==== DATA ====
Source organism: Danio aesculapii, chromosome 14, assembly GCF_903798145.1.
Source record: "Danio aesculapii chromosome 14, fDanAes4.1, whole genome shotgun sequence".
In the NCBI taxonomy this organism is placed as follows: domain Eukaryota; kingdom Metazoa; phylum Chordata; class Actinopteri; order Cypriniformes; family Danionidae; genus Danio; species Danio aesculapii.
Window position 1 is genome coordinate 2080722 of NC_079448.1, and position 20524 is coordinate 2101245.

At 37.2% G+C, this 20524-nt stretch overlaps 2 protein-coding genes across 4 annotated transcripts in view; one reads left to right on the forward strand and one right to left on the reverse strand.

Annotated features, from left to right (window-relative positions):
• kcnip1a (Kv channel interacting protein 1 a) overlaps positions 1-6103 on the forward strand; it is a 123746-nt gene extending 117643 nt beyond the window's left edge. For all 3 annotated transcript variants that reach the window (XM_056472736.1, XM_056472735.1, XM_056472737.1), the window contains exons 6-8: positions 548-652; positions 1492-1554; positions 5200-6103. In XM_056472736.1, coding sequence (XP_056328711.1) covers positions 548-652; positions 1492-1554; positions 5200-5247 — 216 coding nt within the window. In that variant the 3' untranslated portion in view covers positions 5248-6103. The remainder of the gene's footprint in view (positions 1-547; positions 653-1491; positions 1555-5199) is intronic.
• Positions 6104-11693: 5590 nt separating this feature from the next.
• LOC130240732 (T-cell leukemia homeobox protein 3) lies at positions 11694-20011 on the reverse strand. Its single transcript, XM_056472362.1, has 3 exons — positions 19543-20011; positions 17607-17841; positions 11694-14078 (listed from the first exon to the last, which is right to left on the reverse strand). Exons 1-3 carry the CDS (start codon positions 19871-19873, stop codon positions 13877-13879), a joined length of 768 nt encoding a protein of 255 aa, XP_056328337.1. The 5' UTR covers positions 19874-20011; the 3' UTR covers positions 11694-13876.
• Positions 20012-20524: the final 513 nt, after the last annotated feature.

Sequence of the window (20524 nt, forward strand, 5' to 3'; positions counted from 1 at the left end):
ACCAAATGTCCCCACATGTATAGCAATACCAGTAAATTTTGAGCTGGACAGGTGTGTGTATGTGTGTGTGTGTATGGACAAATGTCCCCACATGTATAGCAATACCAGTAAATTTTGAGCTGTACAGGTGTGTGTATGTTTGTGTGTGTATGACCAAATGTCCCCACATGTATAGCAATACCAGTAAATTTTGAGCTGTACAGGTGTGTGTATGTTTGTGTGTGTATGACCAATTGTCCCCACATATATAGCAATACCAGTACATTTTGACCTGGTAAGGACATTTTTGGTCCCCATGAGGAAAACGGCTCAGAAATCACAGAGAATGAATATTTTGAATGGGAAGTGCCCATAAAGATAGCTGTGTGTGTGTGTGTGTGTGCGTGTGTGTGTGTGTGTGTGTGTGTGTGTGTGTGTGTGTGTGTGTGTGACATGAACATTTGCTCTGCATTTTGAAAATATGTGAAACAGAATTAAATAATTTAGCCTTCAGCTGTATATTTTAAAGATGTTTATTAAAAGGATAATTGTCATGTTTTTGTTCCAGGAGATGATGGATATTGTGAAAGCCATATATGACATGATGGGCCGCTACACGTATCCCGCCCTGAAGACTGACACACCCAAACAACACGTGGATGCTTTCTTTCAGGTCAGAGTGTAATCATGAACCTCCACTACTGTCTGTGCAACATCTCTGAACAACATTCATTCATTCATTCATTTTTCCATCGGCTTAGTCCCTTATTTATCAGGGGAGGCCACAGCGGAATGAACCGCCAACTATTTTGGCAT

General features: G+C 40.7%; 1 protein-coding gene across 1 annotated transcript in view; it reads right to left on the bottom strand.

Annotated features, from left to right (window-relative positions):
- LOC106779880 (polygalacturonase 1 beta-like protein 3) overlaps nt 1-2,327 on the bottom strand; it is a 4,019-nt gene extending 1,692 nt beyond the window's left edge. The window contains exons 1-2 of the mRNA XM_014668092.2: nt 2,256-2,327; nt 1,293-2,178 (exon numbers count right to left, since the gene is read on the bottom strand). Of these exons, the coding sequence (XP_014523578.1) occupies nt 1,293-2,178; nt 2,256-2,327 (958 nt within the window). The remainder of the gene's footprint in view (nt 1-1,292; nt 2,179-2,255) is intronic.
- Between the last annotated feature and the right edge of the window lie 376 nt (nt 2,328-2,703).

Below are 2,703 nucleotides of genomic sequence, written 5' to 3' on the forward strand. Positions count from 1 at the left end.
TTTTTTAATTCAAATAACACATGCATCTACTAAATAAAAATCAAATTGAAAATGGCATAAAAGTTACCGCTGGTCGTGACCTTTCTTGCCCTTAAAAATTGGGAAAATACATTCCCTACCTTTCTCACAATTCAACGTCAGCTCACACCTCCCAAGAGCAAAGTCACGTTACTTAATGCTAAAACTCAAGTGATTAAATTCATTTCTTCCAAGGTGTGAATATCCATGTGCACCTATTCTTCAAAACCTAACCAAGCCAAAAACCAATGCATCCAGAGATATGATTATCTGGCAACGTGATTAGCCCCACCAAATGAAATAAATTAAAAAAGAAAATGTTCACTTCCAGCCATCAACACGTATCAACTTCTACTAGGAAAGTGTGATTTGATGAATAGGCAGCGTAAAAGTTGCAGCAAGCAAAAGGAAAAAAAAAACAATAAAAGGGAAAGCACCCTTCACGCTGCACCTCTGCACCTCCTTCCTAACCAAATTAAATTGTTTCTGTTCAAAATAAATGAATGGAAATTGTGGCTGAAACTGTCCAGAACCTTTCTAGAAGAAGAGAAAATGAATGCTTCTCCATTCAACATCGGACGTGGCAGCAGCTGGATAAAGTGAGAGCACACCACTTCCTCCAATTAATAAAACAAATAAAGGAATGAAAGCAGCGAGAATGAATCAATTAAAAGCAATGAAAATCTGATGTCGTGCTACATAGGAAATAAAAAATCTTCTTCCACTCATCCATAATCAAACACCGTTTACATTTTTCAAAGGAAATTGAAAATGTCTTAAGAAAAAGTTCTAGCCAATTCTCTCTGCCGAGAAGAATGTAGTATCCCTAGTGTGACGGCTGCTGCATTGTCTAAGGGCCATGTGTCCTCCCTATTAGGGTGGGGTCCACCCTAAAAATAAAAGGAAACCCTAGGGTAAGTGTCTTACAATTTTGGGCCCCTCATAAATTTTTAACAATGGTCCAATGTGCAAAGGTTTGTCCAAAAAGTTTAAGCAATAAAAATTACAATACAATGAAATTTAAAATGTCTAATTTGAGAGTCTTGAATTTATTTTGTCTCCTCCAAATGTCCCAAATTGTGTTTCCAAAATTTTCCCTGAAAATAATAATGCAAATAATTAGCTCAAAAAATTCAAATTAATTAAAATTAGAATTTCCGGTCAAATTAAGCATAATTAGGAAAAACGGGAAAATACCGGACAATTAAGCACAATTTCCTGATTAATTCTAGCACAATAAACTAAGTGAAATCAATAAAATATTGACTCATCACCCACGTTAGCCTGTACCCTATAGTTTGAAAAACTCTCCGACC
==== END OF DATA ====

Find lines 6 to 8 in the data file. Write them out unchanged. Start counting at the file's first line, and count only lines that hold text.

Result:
Annotated features, from left to right (window-relative positions):
• kcnip1a (Kv channel interacting protein 1 a) overlaps positions 1-6103 on the forward strand; it is a 123746-nt gene extending 117643 nt beyond the window's left edge. For all 3 annotated transcript variants that reach the window (XM_056472736.1, XM_056472735.1, XM_056472737.1), the window contains exons 6-8: positions 548-652; positions 1492-1554; positions 5200-6103. In XM_056472736.1, coding sequence (XP_056328711.1) covers positions 548-652; positions 1492-1554; positions 5200-5247 — 216 coding nt within the window. In that variant the 3' untranslated portion in view covers positions 5248-6103. The remainder of the gene's footprint in view (positions 1-547; positions 653-1491; positions 1555-5199) is intronic.
• Positions 6104-11693: 5590 nt separating this feature from the next.